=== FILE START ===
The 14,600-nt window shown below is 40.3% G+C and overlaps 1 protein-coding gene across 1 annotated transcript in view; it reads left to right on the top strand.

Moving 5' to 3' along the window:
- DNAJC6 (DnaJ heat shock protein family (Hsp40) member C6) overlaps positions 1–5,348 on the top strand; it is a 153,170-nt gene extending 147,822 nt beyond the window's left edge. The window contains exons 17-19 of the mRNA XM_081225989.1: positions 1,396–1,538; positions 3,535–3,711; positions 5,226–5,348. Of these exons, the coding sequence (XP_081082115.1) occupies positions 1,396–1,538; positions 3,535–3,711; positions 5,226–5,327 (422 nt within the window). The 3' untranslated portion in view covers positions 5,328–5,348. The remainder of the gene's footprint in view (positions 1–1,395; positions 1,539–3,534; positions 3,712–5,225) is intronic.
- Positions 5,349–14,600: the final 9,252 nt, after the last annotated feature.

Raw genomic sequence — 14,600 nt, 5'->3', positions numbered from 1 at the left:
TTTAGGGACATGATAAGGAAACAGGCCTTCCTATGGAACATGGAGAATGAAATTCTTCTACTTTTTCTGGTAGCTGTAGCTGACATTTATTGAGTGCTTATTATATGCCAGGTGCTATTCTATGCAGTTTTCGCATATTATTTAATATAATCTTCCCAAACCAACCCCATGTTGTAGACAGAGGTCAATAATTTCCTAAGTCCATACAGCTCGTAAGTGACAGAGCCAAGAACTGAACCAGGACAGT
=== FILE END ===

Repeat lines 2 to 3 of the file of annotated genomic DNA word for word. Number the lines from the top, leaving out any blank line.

Moving 5' to 3' along the window:
- DNAJC6 (DnaJ heat shock protein family (Hsp40) member C6) overlaps positions 1–5,348 on the top strand; it is a 153,170-nt gene extending 147,822 nt beyond the window's left edge. The window contains exons 17-19 of the mRNA XM_081225989.1: positions 1,396–1,538; positions 3,535–3,711; positions 5,226–5,348. Of these exons, the coding sequence (XP_081082115.1) occupies positions 1,396–1,538; positions 3,535–3,711; positions 5,226–5,327 (422 nt within the window). The 3' untranslated portion in view covers positions 5,328–5,348. The remainder of the gene's footprint in view (positions 1–1,395; positions 1,539–3,534; positions 3,712–5,225) is intronic.